Texans, Colts finish seasons sabotaged by injuries

In addition to the speculation that their future standing with their respective franchises might be in jeopardy, Texans coach Bill O’Brien and his counterpart with the Indianapolis Colts, Chuck Pagano, have something else specific in common.

Both have had to endure instability at the most important position on the field this season.

For Pagano, that meant surviving the campaign without franchise quarterback Andrew Luck, whose offseason shoulder concerns lingered into and throughout the season and forced the Colts to stick with former Patriots backup Jacoby Brissett, who will make his 15th start Sunday when Indianapolis (3-12) hosts the Houston Texans (4-11) at Lucas Oil Stadium.

The Texans got more mileage from rookie quarterback Deshaun Watson, who emerged off the bench midway through the season opener against Jacksonville, took the NFL by storm over the ensuing six weeks, then suffered a season-ending knee injury prior to Week 9. Houston is 1-7 since Watson was sidelined, losing their first game without him to the Colts on Nov. 5.

Both teams have collapsed under an avalanche of injuries beyond the starting signal callers. Without Luck and Watson, the Colts and Texans have labored to muster positive momentum.

“I’ll say this,” O’Brien said, “Andrew Luck is a great player, but I’ll tell you, Jacoby’s gone in there and done a good job. Jacoby’s gotten better and better, picked up the offense. I know what the guys in New England thought of Jacoby, they thought very highly of him. But yeah, any time you lose your starting quarterback and you don’t have him for any time during the regular season, that’s a hard deal.”

The Texans cratered under the guidance of their Week 1 starter, Tom Savage, winning only once with him under center — against Arizona on Nov. 19. Three weeks later, Savage was lost to a concussion and backup T.J. Yates entered and immediately engineered two touchdown drives.

It’s been downhill for Yates and the Houston offense since, totaling 13 points in two games.

“Yeah, it has been tough to recapture,” Yates said. “Obviously, the caliber of defenses we’ve played the past two weeks (Jacksonville and Pittsburgh) are up there with the tops in the league.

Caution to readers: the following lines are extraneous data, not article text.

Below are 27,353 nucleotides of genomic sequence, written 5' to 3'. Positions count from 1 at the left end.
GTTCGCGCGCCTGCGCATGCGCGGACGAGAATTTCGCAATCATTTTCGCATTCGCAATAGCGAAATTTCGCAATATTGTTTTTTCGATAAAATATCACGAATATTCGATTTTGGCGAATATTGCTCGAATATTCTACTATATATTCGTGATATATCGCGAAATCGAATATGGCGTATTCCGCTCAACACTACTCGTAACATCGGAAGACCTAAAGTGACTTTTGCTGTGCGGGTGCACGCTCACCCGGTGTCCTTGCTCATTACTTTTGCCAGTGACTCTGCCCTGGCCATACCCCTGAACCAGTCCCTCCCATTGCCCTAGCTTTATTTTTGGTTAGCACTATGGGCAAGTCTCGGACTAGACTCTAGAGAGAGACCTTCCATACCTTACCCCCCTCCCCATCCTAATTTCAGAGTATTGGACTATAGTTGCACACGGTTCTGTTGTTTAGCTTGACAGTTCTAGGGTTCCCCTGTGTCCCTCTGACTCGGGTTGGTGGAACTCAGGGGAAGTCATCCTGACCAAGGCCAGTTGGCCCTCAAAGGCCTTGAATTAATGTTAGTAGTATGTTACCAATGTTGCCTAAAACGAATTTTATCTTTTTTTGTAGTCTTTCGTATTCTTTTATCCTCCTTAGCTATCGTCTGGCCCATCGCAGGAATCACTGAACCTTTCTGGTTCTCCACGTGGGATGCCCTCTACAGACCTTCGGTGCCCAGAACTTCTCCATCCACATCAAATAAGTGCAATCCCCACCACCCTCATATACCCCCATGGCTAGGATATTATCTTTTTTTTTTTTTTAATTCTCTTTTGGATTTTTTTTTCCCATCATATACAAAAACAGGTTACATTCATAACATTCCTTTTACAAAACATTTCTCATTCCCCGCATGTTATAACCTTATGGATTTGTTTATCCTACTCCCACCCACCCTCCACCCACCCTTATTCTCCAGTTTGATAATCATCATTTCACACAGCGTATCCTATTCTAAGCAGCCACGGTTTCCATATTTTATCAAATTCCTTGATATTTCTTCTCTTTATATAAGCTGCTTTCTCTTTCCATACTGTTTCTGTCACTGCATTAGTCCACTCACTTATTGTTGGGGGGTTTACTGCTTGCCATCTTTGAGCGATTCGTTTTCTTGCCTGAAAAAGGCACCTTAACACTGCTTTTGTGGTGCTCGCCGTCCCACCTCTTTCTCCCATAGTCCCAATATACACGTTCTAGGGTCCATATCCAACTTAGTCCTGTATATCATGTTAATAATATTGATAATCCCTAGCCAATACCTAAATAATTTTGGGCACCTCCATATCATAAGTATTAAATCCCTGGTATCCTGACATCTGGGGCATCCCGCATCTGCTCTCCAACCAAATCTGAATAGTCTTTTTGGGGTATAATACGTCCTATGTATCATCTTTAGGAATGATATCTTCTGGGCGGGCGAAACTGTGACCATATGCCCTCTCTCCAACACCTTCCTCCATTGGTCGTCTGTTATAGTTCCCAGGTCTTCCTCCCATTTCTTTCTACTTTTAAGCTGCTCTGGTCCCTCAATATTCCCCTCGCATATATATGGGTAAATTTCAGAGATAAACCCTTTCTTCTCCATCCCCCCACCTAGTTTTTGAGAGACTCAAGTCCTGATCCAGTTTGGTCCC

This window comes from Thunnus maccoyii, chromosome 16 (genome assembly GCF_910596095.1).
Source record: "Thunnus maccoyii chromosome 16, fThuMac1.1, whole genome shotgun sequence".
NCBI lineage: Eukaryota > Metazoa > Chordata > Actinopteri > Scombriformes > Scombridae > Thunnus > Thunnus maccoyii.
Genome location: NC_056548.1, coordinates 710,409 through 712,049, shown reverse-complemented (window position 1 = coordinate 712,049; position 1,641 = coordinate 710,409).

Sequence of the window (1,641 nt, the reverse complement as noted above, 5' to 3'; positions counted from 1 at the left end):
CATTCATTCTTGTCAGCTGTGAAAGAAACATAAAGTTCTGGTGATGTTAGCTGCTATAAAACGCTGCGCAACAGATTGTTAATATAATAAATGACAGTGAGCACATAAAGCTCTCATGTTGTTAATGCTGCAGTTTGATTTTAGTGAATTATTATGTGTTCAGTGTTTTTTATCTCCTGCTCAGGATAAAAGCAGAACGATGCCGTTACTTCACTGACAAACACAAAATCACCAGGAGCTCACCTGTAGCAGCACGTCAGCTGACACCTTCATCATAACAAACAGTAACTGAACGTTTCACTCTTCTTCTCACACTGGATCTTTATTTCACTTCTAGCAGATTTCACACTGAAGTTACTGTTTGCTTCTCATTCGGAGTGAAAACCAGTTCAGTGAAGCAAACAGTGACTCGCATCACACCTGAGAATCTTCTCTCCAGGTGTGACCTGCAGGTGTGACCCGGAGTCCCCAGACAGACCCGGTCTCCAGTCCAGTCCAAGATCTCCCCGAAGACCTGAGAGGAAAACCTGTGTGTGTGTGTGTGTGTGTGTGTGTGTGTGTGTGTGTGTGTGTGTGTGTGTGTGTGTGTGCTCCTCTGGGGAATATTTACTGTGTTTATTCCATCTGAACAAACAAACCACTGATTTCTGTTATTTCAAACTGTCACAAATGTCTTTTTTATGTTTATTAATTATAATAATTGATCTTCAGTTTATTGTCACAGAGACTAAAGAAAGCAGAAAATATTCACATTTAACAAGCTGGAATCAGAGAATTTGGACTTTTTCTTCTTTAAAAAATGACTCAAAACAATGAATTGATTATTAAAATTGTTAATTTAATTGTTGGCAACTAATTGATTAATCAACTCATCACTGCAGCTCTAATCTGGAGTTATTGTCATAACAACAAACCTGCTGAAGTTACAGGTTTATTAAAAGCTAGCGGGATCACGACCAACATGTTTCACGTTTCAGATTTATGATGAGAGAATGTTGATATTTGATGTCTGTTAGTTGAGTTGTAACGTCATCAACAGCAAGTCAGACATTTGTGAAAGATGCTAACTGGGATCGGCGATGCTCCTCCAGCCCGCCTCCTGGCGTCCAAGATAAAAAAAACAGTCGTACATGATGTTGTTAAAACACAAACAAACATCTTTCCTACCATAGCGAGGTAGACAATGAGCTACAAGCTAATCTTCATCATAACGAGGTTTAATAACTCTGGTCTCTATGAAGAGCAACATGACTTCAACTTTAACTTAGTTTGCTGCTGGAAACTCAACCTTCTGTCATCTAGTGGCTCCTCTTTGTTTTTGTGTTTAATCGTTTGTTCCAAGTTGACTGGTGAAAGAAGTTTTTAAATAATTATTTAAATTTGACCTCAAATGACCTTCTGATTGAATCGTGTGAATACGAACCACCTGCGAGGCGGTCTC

“When I got in the game against San Fran, I just went in there and just played, just read and react and go out there and play football. That’s what I need to get back to, is just trusting my instincts, trusting my eyes, just go out there and let it rip.”

Yates is just 19 of 47 for 211 yards with two touchdowns, two interceptions, and a 50.9 passer rating over the past two weeks. The Texans don’t have any better options with Savage likely done for the season and Yates’ backup, Taylor Heinicke, also in concussion protocol. Houston re-signed Josh Johnson to serve as the backup Sunday, a sign of their ravaged depth chart.

It’s a far departure from where the Texans stood entering Week 8. The Colts can surely relate.

“Yeah, you pray to God because you don’t want to see anybody lose anything or anybody,” Pagano said. “I look at this team. Right before we were going to play them the first time and seeing a great, great, great young talent like Deshaun go down and where that team was and where they were headed.”

The Texans’ downward spiral has not only put O’Brien in harm’s way relative to job security, it’s knocked Houston into an unfamiliar position with O’Brien at the helm. The Texans haven’t finished last in the AFC South since 2013, when a 2-14 campaign cost Gary Kubiak his job. Before that nightmare unfolded, Houston avoided the division basement five consecutive years.

With a loss Sunday, the Texans will finish last again. The same applies for the Colts, who would like to salvage their season with a minor accomplishment at the expense of Houston.

“We’re going to work and compete and prepare just like we always do,” Pagano said. “I know Bill’s going to do the same thing and coach his team the same way. He’s got great perspective; I’ve got great perspective. I’ve got the utmost respect for Coach O’Brien.

“He gets it. He’s going to prepare his team accordingly; we’re going to do the same thing. Forget records and all that stuff, they’re fighting for the same thing that we’re fighting for and (there’s) no better way to finish a really, really tough and difficult season than going out winners.”